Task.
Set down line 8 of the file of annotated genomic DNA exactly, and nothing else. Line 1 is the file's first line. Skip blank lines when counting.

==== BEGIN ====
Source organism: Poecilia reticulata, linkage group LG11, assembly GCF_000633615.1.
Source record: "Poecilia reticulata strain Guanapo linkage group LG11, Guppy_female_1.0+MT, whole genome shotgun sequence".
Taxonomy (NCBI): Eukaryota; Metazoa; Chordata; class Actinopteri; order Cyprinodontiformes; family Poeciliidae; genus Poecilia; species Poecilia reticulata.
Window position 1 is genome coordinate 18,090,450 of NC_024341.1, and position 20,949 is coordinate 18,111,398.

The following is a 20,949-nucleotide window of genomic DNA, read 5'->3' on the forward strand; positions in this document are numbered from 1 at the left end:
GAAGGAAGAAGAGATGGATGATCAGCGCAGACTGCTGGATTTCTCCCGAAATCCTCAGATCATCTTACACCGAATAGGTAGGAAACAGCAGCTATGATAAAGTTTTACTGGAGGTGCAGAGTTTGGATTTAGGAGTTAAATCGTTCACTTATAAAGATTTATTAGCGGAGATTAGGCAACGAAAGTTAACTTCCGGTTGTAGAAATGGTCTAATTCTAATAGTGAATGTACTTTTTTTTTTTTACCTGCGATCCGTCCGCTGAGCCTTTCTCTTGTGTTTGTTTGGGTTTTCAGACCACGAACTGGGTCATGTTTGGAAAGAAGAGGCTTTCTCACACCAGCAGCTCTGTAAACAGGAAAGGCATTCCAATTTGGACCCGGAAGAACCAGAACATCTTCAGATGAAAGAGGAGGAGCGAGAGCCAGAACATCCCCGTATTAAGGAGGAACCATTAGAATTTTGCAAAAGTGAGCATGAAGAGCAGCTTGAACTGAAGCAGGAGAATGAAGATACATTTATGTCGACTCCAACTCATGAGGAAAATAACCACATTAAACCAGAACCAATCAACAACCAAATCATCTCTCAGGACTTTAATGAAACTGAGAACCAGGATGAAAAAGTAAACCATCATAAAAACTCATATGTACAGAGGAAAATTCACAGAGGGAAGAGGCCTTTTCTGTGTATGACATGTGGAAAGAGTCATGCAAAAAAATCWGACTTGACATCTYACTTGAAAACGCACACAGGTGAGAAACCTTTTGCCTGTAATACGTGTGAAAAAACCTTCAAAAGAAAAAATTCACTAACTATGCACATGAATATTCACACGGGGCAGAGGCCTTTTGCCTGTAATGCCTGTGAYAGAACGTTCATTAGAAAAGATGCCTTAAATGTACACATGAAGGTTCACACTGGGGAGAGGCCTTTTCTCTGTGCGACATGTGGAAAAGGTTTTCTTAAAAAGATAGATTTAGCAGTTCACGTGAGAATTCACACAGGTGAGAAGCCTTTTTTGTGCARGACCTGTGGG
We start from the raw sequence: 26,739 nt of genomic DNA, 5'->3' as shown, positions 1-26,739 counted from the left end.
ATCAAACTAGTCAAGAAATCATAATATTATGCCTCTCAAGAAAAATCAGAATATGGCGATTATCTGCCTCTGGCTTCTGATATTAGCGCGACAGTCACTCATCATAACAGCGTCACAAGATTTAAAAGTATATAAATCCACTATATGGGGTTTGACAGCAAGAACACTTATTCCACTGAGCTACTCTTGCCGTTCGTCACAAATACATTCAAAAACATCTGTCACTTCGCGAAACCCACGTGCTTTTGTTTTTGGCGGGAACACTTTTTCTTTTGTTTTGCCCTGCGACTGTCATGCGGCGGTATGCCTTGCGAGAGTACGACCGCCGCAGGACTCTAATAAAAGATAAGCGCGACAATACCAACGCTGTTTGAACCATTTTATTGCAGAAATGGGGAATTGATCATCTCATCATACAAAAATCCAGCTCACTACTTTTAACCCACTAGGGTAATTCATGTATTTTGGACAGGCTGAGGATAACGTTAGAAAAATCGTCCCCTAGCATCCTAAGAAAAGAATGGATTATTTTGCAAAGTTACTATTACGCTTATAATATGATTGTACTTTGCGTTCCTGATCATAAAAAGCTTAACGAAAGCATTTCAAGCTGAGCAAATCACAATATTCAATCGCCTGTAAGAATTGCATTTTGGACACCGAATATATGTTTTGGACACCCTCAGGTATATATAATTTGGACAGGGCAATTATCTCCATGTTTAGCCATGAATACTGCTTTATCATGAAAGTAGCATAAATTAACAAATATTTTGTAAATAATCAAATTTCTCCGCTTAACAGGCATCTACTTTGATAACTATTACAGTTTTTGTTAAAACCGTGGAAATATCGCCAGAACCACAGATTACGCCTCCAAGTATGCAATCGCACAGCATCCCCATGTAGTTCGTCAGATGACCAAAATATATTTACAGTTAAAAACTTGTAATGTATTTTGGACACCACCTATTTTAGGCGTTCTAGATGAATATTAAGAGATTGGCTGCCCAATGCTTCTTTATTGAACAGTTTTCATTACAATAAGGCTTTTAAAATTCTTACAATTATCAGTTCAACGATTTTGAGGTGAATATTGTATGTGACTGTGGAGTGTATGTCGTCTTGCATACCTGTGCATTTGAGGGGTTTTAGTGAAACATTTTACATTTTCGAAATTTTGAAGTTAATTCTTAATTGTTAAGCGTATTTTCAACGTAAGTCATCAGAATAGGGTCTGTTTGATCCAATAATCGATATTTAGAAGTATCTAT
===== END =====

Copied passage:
ATCAAACTAGTCAAGAAATCATAATATTATGCCTCTCAAGAAAAATCAGAATATGGCGATTATCTGCCTCTGGCTTCTGATATTAGCGCGACAGTCACTCATCATAACAGCGTCACAAGATTTAAAAGTATATAAATCCACTATATGGGGTTTGACAGCAAGAACACTTATTCCACTGAGCTACTCTTGCCGTTCGTCACAAATACATTCAAAAACATCTGTCACTTCGCGAAACCCACGTGCTTTTGTTTTTGGCGGGAACACTTTTTCTTTTGTTTTGCCCTGCGACTGTCATGCGGCGGTATGCCTTGCGAGAGTACGACCGCCGCAGGACTCTAATAAAAGATAAGCGCGACAATACCAACGCTGTTTGAACCATTTTATTGCAGAAATGGGGAATTGATCATCTCATCATACAAAAATCCAGCTCACTACTTTTAACCCACTAGGGTAATTCATGTATTTTGGACAGGCTGAGGATAACGTTAGAAAAATCGTCCCCTAGCATCCTAAGAAAAGAATGGATTATTTTGCAAAGTTACTATTACGCTTATAATATGATTGTACTTTGCGTTCCTGATCATAAAAAGCTTAACGAAAGCATTTCAAGCTGAGCAAATCACAATATTCAATCGCCTGTAAGAATTGCATTTTGGACACCGAATATATGTTTTGGACACCCTCAGGTATATATAATTTGGACAGGGCAATTATCTCCATGTTTAGCCATGAATACTGCTTTATCATGAAAGTAGCATAAATTAACAAATATTTTGTAAATAATCAAATTTCTCCGCTTAACAGGCATCTACTTTGATAACTATTACAGTTTTTGTTAAAACCGTGGAAATATCGCCAGAACCACAGATTACGCCTCCAAGTATGCAATCGCACAGCATCCCCATGTAGTTCGTCAGATGACCAAAATATATTTACAGTTAAAAACTTGTAATGTATTTTGGACACCACCTATTTTAGGCGTTCTAGATGAATATTAAGAGATTGGCTGCCCAATGCTTCTTTATTGAACAGTTTTCATTACAATAAGGCTTTTAAAATTCTTACAATTATCAGTTCAACGATTTTGAGGTGAATATTGTATGTGACTGTGGAGTGTATGTCGTCTTGCATACCTGTGCATTTGAGGGGTTTTAGTGAAACATTTTACATTTTCGAAATTTTGAAGTTAATTCTTAATTGTTAAGCGTATTTTCAACGTAAGTCATCAGAATAGGGTCTGTTTGATCCAATAATCGATATTTAGAAGTATCTAT